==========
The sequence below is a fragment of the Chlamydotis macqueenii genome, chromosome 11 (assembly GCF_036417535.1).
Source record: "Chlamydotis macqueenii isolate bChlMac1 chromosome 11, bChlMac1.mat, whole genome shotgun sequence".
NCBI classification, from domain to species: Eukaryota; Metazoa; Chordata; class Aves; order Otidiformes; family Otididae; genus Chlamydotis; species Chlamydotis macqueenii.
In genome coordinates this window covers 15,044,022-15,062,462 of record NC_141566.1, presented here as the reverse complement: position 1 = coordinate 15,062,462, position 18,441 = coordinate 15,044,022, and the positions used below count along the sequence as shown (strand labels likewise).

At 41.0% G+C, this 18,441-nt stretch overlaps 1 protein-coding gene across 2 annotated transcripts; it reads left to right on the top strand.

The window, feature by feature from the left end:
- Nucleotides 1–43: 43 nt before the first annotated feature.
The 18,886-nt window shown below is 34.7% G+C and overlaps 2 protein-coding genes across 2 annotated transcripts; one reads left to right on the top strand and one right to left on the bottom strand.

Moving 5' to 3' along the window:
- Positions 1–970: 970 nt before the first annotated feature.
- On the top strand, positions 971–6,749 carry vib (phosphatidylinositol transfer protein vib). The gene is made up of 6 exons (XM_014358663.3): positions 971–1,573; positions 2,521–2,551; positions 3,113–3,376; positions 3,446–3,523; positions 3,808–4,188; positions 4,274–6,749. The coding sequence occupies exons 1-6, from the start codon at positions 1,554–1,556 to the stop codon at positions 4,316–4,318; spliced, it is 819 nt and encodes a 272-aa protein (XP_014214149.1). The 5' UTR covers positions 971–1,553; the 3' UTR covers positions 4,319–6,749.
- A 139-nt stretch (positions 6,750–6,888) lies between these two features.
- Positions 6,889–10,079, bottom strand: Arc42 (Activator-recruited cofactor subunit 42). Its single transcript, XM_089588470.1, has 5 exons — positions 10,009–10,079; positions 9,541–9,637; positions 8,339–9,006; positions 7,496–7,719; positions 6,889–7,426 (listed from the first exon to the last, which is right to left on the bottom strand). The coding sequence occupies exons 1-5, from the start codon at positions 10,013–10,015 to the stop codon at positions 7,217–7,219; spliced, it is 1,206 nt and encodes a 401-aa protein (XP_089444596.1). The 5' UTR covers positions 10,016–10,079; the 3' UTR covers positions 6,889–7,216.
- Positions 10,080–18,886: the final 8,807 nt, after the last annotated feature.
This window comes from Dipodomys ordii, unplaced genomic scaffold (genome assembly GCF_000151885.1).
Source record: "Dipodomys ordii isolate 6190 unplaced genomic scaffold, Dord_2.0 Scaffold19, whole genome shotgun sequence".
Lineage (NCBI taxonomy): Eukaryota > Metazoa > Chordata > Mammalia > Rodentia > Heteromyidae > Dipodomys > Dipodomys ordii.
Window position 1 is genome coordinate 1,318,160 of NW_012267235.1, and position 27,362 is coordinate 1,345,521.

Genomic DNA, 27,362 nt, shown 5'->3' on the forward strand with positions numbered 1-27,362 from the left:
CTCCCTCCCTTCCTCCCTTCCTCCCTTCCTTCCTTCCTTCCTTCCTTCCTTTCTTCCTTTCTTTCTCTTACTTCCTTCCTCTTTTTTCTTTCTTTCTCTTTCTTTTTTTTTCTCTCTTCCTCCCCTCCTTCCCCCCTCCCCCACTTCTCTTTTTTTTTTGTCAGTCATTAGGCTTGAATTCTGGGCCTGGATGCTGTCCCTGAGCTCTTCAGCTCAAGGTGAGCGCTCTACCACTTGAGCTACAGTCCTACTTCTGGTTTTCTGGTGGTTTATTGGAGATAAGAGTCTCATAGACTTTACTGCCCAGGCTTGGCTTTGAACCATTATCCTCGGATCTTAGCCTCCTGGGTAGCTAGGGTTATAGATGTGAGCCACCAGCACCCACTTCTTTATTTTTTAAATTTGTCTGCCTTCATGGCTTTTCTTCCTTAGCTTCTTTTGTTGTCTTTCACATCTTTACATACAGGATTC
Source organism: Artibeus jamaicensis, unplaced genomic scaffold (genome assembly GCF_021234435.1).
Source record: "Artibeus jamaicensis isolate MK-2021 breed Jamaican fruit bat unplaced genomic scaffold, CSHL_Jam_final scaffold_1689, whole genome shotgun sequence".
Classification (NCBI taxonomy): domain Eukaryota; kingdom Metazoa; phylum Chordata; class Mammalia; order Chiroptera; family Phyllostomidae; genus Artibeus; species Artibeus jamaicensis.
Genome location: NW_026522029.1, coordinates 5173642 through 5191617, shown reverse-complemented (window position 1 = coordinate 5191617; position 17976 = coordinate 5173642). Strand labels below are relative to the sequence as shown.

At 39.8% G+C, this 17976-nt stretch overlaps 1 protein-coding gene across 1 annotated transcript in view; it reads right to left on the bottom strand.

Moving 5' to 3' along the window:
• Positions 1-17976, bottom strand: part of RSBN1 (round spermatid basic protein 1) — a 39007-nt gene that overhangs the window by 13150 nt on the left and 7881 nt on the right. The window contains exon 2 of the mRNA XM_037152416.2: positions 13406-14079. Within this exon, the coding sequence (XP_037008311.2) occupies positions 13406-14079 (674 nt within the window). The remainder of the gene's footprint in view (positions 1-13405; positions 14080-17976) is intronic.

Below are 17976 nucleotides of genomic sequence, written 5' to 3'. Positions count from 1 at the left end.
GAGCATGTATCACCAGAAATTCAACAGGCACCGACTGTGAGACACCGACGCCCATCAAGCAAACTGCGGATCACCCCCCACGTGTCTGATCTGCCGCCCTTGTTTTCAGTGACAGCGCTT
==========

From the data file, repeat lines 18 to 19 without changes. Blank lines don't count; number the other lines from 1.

Window position 1 is genome coordinate 1,318,160 of NW_012267235.1, and position 27,362 is coordinate 1,345,521.

Genomic DNA, 27,362 nt, shown 5'->3' on the forward strand with positions numbered 1-27,362 from the left: